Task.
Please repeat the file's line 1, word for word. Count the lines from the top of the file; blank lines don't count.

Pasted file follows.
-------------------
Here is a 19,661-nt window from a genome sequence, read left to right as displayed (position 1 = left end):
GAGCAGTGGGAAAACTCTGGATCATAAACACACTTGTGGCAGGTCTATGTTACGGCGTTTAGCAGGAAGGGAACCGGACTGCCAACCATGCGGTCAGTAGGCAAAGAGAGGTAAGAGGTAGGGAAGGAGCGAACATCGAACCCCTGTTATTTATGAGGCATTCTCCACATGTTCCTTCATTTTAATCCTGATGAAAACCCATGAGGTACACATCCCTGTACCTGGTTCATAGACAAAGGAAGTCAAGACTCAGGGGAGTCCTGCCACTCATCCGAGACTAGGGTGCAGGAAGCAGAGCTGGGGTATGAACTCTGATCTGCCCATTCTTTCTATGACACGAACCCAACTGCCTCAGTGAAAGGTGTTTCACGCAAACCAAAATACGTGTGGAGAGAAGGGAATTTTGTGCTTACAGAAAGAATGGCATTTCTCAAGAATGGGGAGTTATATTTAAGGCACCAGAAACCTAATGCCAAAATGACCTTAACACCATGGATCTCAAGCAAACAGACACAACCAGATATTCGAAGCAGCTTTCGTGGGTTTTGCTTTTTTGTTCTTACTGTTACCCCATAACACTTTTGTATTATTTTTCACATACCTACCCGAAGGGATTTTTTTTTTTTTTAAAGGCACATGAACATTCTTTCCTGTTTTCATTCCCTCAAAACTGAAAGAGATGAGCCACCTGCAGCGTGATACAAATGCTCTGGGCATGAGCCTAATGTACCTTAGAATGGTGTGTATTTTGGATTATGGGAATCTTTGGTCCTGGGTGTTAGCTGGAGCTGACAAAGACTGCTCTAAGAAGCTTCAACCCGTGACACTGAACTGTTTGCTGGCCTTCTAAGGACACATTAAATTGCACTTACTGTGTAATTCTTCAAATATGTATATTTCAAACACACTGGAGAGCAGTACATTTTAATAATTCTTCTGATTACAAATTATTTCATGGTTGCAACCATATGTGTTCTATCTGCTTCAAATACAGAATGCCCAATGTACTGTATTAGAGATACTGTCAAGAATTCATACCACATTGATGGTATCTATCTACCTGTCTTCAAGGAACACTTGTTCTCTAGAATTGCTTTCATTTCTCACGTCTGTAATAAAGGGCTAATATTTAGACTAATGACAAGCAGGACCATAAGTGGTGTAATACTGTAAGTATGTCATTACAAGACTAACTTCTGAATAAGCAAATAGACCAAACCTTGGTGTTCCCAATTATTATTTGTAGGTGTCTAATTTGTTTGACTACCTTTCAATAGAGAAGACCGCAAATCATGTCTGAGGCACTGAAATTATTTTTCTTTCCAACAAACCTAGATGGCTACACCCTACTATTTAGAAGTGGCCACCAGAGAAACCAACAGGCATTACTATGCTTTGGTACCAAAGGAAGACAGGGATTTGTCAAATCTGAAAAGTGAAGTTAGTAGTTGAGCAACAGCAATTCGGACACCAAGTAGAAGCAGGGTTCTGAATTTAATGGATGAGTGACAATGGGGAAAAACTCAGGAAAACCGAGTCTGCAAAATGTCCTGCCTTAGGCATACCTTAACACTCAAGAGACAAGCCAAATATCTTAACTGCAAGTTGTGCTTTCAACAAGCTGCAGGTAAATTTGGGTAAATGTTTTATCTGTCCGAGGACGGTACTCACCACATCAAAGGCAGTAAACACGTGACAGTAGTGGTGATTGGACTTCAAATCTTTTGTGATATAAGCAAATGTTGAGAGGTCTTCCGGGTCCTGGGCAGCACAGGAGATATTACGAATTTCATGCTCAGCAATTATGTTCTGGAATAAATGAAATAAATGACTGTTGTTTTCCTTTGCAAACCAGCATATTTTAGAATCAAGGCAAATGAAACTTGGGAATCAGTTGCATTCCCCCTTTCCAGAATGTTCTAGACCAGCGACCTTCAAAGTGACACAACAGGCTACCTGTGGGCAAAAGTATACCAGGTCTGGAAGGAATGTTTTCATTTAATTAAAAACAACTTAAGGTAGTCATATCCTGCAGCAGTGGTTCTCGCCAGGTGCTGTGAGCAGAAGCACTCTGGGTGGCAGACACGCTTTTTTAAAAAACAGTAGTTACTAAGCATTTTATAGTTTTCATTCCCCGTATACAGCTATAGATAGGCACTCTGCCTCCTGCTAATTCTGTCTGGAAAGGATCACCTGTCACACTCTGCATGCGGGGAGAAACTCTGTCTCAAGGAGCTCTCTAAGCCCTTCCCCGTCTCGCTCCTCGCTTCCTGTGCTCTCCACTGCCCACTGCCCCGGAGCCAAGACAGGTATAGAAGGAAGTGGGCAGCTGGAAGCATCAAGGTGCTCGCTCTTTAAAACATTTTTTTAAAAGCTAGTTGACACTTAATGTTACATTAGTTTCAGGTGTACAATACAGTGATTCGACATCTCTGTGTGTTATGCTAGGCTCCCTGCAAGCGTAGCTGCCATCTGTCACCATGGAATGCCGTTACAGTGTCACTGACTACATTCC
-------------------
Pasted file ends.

Here is a 19,661-nt window from a genome sequence, read left to right as displayed (position 1 = left end):